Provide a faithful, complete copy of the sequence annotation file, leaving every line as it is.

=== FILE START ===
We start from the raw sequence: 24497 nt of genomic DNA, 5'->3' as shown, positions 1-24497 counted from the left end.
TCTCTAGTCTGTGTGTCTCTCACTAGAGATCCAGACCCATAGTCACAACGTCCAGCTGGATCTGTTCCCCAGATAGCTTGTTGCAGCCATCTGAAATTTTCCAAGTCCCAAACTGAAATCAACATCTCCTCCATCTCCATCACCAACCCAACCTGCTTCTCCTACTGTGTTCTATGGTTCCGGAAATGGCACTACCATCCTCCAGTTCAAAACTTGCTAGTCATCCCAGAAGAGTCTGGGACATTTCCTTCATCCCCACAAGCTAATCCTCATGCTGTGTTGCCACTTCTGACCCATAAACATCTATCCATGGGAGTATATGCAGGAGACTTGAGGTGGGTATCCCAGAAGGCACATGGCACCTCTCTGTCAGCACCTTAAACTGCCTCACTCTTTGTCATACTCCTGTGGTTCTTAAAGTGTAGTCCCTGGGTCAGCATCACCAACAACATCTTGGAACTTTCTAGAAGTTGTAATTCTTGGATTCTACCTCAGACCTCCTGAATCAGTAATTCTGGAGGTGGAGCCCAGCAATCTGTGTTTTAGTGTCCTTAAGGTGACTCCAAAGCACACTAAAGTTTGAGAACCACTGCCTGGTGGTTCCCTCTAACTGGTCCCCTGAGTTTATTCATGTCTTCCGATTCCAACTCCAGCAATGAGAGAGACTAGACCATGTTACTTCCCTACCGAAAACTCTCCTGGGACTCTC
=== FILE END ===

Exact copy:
We start from the raw sequence: 24497 nt of genomic DNA, 5'->3' as shown, positions 1-24497 counted from the left end.
TCTCTAGTCTGTGTGTCTCTCACTAGAGATCCAGACCCATAGTCACAACGTCCAGCTGGATCTGTTCCCCAGATAGCTTGTTGCAGCCATCTGAAATTTTCCAAGTCCCAAACTGAAATCAACATCTCCTCCATCTCCATCACCAACCCAACCTGCTTCTCCTACTGTGTTCTATGGTTCCGGAAATGGCACTACCATCCTCCAGTTCAAAACTTGCTAGTCATCCCAGAAGAGTCTGGGACATTTCCTTCATCCCCACAAGCTAATCCTCATGCTGTGTTGCCACTTCTGACCCATAAACATCTATCCATGGGAGTATATGCAGGAGACTTGAGGTGGGTATCCCAGAAGGCACATGGCACCTCTCTGTCAGCACCTTAAACTGCCTCACTCTTTGTCATACTCCTGTGGTTCTTAAAGTGTAGTCCCTGGGTCAGCATCACCAACAACATCTTGGAACTTTCTAGAAGTTGTAATTCTTGGATTCTACCTCAGACCTCCTGAATCAGTAATTCTGGAGGTGGAGCCCAGCAATCTGTGTTTTAGTGTCCTTAAGGTGACTCCAAAGCACACTAAAGTTTGAGAACCACTGCCTGGTGGTTCCCTCTAACTGGTCCCCTGAGTTTATTCATGTCTTCCGATTCCAACTCCAGCAATGAGAGAGACTAGACCATGTTACTTCCCTACCGAAAACTCTCCTGGGACTCTC